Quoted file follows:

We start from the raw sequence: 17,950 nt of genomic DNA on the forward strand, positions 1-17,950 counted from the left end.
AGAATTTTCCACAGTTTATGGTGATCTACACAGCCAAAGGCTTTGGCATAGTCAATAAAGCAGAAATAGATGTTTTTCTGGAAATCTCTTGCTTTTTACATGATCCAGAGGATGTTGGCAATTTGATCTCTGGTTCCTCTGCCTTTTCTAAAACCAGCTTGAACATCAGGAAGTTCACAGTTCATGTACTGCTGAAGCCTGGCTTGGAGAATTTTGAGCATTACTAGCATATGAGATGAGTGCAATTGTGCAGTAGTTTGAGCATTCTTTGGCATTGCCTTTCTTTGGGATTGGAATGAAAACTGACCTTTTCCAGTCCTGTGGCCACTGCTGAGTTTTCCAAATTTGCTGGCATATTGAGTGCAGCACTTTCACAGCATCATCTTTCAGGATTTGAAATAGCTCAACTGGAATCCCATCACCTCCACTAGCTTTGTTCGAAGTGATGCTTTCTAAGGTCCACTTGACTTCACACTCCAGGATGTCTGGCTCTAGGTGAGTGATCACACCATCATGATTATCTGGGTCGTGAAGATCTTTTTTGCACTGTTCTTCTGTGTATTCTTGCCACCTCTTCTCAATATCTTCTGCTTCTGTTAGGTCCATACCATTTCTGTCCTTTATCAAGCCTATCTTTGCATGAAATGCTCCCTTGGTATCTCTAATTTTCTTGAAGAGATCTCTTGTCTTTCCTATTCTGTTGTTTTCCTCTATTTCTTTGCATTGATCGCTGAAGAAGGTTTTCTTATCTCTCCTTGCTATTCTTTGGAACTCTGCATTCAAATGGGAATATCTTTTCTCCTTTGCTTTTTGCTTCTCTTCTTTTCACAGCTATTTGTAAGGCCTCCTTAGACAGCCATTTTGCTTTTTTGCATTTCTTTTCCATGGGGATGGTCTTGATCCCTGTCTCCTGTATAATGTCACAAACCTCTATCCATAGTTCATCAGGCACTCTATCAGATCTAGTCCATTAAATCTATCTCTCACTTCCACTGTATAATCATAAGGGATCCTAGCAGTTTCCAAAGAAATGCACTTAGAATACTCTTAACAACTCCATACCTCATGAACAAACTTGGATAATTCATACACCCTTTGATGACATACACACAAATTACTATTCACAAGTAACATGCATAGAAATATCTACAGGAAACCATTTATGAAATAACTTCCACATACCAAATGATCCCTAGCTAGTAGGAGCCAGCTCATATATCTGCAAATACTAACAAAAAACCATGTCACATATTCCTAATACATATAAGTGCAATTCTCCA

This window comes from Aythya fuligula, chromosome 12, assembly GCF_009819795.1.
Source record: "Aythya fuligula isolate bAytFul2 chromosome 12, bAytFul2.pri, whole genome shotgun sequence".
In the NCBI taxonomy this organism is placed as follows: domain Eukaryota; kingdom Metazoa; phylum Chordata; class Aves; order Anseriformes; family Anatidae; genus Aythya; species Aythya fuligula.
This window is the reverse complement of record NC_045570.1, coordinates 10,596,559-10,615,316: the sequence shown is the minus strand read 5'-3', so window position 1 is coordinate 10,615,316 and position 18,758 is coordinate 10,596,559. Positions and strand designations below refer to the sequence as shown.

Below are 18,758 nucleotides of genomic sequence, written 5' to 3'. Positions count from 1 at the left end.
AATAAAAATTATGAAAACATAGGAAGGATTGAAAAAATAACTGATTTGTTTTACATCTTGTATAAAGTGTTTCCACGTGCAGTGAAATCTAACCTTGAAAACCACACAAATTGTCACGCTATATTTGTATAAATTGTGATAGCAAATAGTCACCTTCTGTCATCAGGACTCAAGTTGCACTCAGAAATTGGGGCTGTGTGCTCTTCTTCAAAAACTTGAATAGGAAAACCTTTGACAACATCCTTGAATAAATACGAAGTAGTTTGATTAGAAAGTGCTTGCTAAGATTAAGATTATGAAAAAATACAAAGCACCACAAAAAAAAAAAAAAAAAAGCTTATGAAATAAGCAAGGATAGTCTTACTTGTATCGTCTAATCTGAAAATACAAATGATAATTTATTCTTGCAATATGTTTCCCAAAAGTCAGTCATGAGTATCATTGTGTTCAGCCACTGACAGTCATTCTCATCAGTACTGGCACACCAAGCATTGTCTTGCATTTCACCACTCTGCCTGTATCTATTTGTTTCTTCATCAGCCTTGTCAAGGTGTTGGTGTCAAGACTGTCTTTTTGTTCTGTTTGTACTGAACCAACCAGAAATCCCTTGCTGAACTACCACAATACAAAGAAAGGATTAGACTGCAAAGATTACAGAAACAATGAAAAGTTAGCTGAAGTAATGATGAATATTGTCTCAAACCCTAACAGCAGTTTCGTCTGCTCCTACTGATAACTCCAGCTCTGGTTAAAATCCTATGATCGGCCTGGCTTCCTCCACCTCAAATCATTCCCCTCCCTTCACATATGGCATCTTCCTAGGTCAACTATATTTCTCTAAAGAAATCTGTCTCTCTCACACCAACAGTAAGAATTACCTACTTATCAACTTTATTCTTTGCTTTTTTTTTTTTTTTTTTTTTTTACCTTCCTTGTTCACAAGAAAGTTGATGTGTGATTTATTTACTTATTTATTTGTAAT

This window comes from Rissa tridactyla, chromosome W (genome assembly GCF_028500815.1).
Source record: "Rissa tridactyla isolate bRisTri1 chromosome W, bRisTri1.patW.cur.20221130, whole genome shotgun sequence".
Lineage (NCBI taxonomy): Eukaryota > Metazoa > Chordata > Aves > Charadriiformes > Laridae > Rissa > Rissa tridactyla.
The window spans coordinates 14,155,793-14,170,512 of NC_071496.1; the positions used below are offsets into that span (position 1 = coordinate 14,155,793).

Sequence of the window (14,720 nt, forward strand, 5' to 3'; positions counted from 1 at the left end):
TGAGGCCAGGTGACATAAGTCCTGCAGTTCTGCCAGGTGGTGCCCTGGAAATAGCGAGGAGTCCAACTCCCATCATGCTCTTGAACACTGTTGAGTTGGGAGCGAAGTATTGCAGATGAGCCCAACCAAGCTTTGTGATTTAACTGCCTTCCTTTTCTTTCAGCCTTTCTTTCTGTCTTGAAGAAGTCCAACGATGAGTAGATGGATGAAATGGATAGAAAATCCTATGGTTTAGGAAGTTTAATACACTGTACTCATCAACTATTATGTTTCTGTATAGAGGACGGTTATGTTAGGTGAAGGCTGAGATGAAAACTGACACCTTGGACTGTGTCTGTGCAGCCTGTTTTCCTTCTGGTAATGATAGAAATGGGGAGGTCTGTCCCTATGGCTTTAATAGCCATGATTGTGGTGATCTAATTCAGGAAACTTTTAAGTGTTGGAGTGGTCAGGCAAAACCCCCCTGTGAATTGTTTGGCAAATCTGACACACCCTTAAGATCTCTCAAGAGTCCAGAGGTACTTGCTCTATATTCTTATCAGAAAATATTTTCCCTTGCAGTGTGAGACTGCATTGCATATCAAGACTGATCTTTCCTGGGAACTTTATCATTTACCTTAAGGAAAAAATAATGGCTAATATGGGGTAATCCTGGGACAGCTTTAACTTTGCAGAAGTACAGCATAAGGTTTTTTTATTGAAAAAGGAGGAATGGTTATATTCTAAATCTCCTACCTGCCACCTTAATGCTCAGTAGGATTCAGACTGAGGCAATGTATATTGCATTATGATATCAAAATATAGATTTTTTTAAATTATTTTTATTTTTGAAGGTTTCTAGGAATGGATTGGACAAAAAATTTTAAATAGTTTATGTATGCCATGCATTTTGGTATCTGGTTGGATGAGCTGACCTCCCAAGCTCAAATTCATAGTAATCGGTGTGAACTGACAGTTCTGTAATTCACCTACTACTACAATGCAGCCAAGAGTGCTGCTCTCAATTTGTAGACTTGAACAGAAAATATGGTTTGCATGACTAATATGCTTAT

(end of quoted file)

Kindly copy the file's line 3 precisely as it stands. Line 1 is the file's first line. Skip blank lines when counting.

This window comes from Aythya fuligula, chromosome 12, assembly GCF_009819795.1.